In response to popular demand, this is the second concert highlighting Bulgarian folk music. This is the fifth of seven concerts in the Center for World Music’s 2018-19 Passport to Worlds of Music series.
Sedyanka: At Home with Bulgarian Music
A sedyanka is an evening in a Bulgarian home full of traditional singing and music (and maybe even a bit of dancing and some snacks). Join us for an imaginary sedyanka with Tzvetanka Varimezova, a wonderful singer and tambura (lute) player, and her husband, Ivan Varimezov, Bulgaria’s best bagpiper.
About Tzvetanka Varimezova
Tzvetanka Varimezova received a B.A. in choral conducting and folk instrument pedagogy from the Academy of Music and Dance in Plovdiv, Bulgaria. She directed the choir of a regional professional ensemble of folk song and dance in the town of Pazardzhik, Bulgaria, during the 1980s. Later, she was a soloist, teacher, and assistant choral director for a number of professional women’s choirs in Sofia, including the National Ensemble Filip Kutev. She has many solo recordings to her name. and is well-known for the brilliant, high-pitched tone quality of her voice and her interpretations of the highly ornamented songs from her native Pazardzhik-Trace region.
Varimezova came to the U.S. in 2001 with her husband, Ivan, to teach in the UCLA Department of Ethnomusicology. Since that time, she has worked with choirs in many U.S. cities, including Superdevoiche, the UCLA Balkan choir, Nevenka (Los Angeles), and Kitka (San Francisco). She has also conducted many workshops for the Eastern European Folklife Center in California, New York, and abroad.
In 2017 Tzvetanka Varimezova received the award Voice of the Year 2017 from the Annual Folklore Awards, Bulgaria. The following year, the same organization presented her with the Bulgarian Award for Contributions to Bulgarian Folklore Music.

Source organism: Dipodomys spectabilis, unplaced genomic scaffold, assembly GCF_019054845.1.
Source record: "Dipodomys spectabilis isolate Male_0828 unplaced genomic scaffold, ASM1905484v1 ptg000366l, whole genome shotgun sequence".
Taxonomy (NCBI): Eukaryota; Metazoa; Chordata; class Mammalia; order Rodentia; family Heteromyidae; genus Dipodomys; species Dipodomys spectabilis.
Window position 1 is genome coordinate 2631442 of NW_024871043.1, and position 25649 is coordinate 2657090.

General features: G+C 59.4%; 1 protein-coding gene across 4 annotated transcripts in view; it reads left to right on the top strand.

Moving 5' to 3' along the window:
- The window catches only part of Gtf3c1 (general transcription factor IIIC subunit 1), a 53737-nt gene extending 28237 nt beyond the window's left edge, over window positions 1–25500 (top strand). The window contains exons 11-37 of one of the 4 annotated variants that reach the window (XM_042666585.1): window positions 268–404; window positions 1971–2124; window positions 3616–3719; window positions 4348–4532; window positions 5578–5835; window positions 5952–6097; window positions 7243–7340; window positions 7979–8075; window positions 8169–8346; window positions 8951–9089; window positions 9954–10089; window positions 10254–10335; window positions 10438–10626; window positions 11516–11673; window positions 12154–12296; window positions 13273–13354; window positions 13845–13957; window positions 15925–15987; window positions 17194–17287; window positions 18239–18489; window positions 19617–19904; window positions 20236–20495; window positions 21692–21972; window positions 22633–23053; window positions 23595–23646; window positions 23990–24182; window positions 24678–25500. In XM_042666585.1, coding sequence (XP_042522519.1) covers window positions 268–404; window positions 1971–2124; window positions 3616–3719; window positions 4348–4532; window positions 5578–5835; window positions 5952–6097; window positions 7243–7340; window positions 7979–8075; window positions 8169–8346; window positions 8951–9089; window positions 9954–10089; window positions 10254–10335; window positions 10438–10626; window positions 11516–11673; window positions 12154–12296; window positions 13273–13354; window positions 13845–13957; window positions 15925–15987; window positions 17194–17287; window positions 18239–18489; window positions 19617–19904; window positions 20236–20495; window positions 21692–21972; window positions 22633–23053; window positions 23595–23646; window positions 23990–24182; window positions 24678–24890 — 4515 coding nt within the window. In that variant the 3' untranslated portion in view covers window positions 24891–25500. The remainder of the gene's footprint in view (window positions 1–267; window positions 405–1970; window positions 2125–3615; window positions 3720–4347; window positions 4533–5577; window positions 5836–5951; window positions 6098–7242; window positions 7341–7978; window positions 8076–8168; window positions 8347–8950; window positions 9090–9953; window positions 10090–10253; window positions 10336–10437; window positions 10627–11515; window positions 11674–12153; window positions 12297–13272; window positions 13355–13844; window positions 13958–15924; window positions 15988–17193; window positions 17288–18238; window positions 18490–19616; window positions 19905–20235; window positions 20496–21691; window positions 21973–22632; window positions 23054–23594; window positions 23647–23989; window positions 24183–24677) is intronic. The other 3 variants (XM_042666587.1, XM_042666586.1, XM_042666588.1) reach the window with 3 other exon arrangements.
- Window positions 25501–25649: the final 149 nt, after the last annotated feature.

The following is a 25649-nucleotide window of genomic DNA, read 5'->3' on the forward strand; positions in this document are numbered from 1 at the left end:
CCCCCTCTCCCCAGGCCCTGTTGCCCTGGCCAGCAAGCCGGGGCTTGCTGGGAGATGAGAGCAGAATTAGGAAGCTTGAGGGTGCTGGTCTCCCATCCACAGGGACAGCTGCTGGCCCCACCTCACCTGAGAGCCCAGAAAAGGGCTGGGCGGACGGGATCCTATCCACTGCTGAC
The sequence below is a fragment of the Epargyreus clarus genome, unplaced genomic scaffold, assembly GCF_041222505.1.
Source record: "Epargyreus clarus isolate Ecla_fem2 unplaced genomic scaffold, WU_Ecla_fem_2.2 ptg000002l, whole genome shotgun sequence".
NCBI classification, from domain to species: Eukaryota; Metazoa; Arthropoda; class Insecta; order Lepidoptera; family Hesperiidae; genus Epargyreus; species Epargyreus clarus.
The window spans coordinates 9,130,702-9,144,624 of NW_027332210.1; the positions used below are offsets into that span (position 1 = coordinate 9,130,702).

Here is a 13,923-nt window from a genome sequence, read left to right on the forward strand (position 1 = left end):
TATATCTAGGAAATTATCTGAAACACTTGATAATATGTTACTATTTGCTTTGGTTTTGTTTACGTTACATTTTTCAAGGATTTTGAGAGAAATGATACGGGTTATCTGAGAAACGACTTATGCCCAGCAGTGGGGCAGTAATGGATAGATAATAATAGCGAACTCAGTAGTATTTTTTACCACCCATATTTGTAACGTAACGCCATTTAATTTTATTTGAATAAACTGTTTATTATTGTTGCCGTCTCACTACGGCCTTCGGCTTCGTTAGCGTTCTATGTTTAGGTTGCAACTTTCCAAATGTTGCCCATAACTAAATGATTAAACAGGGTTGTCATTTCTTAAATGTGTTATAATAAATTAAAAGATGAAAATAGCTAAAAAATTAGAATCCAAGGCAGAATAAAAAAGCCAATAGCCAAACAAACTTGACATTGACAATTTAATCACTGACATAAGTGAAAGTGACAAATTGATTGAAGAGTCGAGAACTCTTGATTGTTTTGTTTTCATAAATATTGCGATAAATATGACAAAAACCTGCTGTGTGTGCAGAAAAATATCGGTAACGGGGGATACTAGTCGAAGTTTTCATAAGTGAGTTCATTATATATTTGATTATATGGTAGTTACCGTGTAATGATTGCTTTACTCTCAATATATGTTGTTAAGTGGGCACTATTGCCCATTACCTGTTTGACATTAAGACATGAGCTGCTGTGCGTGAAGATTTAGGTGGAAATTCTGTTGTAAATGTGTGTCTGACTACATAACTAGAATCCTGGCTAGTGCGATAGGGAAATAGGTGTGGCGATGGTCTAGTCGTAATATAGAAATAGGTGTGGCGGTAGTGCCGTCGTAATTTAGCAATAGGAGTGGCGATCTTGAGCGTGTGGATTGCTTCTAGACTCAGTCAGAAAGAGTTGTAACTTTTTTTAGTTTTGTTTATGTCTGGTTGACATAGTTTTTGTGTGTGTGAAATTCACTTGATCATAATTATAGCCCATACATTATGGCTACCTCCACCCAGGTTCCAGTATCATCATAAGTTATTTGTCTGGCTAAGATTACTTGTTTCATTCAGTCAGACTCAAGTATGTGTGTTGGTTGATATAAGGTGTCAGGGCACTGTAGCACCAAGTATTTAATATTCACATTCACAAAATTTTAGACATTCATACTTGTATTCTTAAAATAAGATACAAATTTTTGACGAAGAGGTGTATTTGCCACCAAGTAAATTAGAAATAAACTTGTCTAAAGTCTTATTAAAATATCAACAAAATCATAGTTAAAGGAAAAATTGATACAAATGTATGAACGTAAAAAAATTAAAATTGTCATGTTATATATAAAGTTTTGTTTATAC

About Ivan Varimezov
Ivan Varimezov received a B.A. in folk instrument performance and ensemble conducting from the Academy of Music and Dance in Plovdiv, Bulgaria. Raised in the traditions of his native region of Strandzha, he is the preeminent gaida (bagpipe) player of his generation, with many solo recordings and awards to his name. During the 1980s, Varimezov was the director of the instrumental ensemble of a regional professional ensemble of folk song and dance in the town of Pazardzhik. He then moved to Sofia to become a soloist with the orchestra of folk instruments at Radio and Television Sofia, a position occupied for twenty-five years by his famous uncle, Kostadin Varimezov. He came to the U.S. in 2001 with his wife, Tzvetanka, to teach at UCLA.
In 2008, in the National Palace of Culture, Sofia, Ivan received the award Golden Lyre from Union of Bulgarian Musicians and Dancers in recognition of his distinguished 30-year career. In 2018 Mr. Varimezov received his most prestigious award to date, a Cristal Medal from the Union of Bulgarian Musicians and Dancers for his outstanding contribution to Bulgaria’s musical culture.
We highly recommend purchasing tickets in advance. Because of the intimate and informal nature of the space, seating is limited to 35 guests. A small number of tickets will be sold at the door.